Long-term care insurance
According to the American Association for Long-term Care Insurance, the average annual premium for a 55-year-old couple was $3,050 in 2019. Premiums increase as you get older, and those with chronic medical conditions might not qualify for coverage.
LTC policies typically cover a portion of LTC costs for a period of time stipulated in the policy, such as three years. In the past, excessive premium increases forced many people to cancel their policies once they became unaffordable. Many advisors and insurance agents now say LTC insurance is more accurately priced, although premiums are always subject to increase and could rise 50% to 100%.
Hybrid long-term care insurance
Annuities or life insurance with a long-term care benefit are outselling traditional long-term care insurance by a rate of about 4-to-1. With these financial products, money not used for long-term care can be left to heirs. These products often require you to commit a large sum upfront, such as $100,000 in a lump sum or paid in installments over 5 to 10 years. Some products now have “lifetime pay” options with annual payments that average about $7,000.
Learn More: Hybrid Long-Term Care Insurance
People that permanently move into a long-term care facility may be able to sell their homes to help fund the cost of care. If one member of a couple remains in the home, a reverse mortgage may be an option. These loans allow people to tap into their home equity, but they must be repaid if the owners die, sell, or move out of the home.
For someone with substantial savings and investments, some of those assets could be earmarked for long-term care. They could earn interest and produce income until there was a need for LTC and then be sold to pay for a nursing home or home health care.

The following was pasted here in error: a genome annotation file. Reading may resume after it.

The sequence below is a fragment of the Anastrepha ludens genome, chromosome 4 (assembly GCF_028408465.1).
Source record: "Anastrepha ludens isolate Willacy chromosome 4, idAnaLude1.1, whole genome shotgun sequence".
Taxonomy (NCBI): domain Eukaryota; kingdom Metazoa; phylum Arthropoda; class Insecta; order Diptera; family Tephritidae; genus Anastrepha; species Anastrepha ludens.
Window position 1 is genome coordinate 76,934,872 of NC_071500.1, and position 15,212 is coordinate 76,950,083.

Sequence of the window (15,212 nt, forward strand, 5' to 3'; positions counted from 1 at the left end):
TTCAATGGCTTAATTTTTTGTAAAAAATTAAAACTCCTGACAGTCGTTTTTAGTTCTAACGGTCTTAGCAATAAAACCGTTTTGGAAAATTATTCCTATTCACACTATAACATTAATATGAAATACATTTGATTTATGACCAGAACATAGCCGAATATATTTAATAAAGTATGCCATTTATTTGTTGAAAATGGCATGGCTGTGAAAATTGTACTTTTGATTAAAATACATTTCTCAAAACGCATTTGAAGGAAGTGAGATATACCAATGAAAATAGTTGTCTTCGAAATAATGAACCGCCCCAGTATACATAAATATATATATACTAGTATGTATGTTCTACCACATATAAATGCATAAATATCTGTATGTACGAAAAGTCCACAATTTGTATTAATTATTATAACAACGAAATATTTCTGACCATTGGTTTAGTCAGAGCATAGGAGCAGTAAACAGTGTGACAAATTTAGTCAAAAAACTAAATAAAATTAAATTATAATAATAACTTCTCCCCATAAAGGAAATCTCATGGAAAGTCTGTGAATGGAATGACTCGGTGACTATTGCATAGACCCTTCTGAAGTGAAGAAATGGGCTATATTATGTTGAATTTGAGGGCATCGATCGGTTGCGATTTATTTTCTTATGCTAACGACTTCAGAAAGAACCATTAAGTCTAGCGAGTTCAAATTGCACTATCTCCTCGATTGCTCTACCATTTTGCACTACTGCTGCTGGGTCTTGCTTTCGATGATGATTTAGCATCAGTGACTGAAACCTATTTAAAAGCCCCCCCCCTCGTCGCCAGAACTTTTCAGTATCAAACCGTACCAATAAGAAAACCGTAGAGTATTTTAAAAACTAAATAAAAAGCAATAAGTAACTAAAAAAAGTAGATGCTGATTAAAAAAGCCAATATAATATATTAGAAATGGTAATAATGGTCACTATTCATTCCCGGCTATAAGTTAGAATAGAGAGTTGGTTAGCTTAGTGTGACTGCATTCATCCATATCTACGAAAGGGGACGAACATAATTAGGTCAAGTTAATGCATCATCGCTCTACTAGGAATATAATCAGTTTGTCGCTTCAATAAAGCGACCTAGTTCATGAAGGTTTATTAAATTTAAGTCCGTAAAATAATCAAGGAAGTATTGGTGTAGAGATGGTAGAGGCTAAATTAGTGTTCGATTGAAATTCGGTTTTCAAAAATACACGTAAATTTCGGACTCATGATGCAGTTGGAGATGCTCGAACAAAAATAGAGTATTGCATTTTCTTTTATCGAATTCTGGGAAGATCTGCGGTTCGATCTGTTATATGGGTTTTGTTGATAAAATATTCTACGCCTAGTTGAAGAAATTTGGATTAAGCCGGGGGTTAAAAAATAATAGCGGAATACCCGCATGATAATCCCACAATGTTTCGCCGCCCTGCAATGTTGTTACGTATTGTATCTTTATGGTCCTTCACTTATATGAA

Spending down to Medicaid
Individuals without much money in savings and who face catastrophic long-term care costs that will wipe out their savings could end up depending on Medicaid. An elder law attorney can help to protect at least some assets for spouses. The National Academy of Elder Law Attorneys can help you with a referral.
Learn More: Alternatives to Long-Term Care Insurance
Should you buy long-term care insurance? Only you can answer that because of your unique financial situation, but by looking at the odds that you’ll need long-term care and how much it will cost if you do — it appears to be a prudent choice if you can afford it. Check with your financial advisor or a licensed agent specializing in LTC to see if it makes sense for you, either now or in the future.
Learn More: Is Long-Term Care Insurance Worth It?
Having grown up in upstate New York, Bob Phillips spent over 15 years in the financial services world and has been making freelance writing contributions to blogs and websites since 2007. He resides in North Texas with his wife and Doberman puppy.
The information and content provided herein is for educational purposes only, and should not be considered legal, tax, investment, or financial advice, recommendation, or endorsement. Breeze does not guarantee the accuracy, completeness, reliability or usefulness of any testimonials, opinions, advice, product or service offers, or other information provided here by third parties. Individuals are encouraged to seek advice from their own tax or legal counsel.